EIP-AGRI workshop on New Value Chains from Multifunctional Forests
Supply chain, marketing and consumption
Multifunctional forests offer diversified opportunities of sustainably optimising the usage of natural resources and creating rural development opportunities. That is why they play a key role in the successful implementation of the EU bioeconomy strategy.
In order to explore innovative approaches in creating new values from multifunctional forests the EIP-AGRI network organised, with the support of the Austrian Ministry of Agriculture, a two-day workshop in Vienna on 10-11 November 2016.
More than 80 participants from 20 Member States attended the event and shared practical experiences in establishing new value chains from multifunctional forests. The value chain examples were diverse and included leisure services, food, non-food and agroforestry products, such as the use of cork for 3D-printing, birch sap, drinks made from spruce needles, fees for recreational mushroom picking or woodland eggs. More about the presented cases can be found here.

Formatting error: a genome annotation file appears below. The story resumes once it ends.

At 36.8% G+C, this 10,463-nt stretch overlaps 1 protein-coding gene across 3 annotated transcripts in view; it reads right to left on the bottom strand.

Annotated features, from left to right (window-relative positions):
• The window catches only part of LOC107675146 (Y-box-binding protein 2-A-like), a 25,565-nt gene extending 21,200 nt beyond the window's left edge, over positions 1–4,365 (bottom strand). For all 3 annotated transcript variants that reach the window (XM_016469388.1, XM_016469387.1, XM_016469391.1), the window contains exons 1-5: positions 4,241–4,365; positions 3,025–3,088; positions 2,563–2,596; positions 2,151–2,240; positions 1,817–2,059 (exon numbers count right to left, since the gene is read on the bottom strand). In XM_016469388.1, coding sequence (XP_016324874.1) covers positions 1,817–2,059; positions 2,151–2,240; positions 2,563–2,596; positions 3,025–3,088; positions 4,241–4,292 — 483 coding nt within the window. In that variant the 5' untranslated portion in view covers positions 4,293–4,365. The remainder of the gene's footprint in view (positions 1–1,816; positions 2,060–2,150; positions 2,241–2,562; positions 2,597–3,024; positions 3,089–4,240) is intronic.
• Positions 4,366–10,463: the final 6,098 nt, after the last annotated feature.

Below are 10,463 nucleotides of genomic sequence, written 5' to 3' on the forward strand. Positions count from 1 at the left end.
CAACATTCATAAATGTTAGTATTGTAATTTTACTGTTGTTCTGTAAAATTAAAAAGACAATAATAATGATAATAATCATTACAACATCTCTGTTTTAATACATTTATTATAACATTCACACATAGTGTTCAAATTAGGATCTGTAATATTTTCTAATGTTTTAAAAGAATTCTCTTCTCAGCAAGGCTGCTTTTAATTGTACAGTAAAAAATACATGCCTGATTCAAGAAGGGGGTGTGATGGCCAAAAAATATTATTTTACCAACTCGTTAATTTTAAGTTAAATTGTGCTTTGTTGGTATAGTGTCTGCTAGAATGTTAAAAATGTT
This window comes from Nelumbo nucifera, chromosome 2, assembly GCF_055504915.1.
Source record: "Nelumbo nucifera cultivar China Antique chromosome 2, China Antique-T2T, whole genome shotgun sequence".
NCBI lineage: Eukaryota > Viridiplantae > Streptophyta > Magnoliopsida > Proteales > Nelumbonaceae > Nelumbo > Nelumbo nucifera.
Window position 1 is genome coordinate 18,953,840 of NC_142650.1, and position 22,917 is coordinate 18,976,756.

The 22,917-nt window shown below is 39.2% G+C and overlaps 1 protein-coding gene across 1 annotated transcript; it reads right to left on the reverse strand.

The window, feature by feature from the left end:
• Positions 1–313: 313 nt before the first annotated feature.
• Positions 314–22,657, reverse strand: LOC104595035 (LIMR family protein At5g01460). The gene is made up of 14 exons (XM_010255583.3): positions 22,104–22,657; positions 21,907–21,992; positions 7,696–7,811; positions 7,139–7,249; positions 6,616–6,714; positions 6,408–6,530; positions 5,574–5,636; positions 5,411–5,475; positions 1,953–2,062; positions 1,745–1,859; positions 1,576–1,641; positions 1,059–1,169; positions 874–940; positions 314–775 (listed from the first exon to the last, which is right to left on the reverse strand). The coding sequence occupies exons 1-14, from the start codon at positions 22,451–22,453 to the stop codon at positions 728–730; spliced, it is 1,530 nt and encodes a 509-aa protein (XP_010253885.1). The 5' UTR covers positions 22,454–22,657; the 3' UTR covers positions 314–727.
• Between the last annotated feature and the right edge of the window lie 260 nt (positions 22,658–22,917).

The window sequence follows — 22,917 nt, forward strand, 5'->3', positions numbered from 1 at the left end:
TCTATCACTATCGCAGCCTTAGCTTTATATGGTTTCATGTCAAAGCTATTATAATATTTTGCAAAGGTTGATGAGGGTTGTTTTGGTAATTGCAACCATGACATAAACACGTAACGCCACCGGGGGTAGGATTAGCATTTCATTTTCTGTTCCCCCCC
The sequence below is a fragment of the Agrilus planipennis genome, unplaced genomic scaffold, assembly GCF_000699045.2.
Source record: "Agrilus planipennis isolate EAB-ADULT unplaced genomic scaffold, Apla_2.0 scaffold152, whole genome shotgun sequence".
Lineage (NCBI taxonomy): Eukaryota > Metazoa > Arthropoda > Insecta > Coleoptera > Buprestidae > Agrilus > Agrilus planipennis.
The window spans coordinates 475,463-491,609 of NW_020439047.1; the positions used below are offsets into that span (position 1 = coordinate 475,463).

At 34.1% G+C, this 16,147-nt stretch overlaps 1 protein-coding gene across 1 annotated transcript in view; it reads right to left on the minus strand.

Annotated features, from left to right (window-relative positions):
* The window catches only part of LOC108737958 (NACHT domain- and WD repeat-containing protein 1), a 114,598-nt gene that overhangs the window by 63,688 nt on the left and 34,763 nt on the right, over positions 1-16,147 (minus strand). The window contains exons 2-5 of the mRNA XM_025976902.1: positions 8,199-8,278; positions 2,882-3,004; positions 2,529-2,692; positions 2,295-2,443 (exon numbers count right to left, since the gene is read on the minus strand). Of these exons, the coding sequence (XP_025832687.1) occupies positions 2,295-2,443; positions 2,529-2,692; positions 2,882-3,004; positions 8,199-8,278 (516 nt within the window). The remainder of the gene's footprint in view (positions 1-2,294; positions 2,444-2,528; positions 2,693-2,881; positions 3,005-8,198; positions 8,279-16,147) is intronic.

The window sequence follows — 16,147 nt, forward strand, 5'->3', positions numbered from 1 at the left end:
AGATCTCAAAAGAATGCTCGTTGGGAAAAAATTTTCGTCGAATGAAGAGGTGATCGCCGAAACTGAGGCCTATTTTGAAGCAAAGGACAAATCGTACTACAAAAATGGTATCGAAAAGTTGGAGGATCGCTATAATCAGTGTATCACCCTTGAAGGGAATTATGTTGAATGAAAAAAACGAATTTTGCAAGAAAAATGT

The importance of collaboration between actors, innovative ideas and business models, and a good understanding of market needs/potential were highlighted by workshop participants as the key elements for the establishment of new value chains.
It was also stressed that the success of new value chains depends on the existence of adequate enabling conditions such as legislation, advisory and financial support and capacity building opportunities.
According to Gerhard Mannsberger, Director General of the Forestry Department in the Austrian Federal ministry of Agriculture, Forestry, Environment and Water Management,
“The framework for the forest sector has changed dramatically and there is nowadays a much stronger social and economic pressure to diversify the number of products and services that our forests can provide. Politics need to support this diversification through adjusted legislation/regulations, capacity building of actors and other services.”
“To foster the competitiveness of the forestry sector it is necessary to close the gap between research and practice”, highlighted Antonella Zona from DG AGRI, “The EIP AGRI promotes the concept of multi-actor Operational Groups which are a powerful tool for overcoming this gap and fostering interactive innovation.”
Although the concept of EIP-AGRI Operational Groups (OGs) is currently not well known in the forestry sector and relatively few OGs have been set up to-date around forest related issues, the participants were positive about the possibilities this tool offers.
“This was a great workshop and I learned a lot. I hope I’ll be able to build an Operational Group on agroforestry in Corsica”, concluded Carole Anziani from the Environmental Office of Corsica, “There may be challenges, but it will be worthwhile to try”.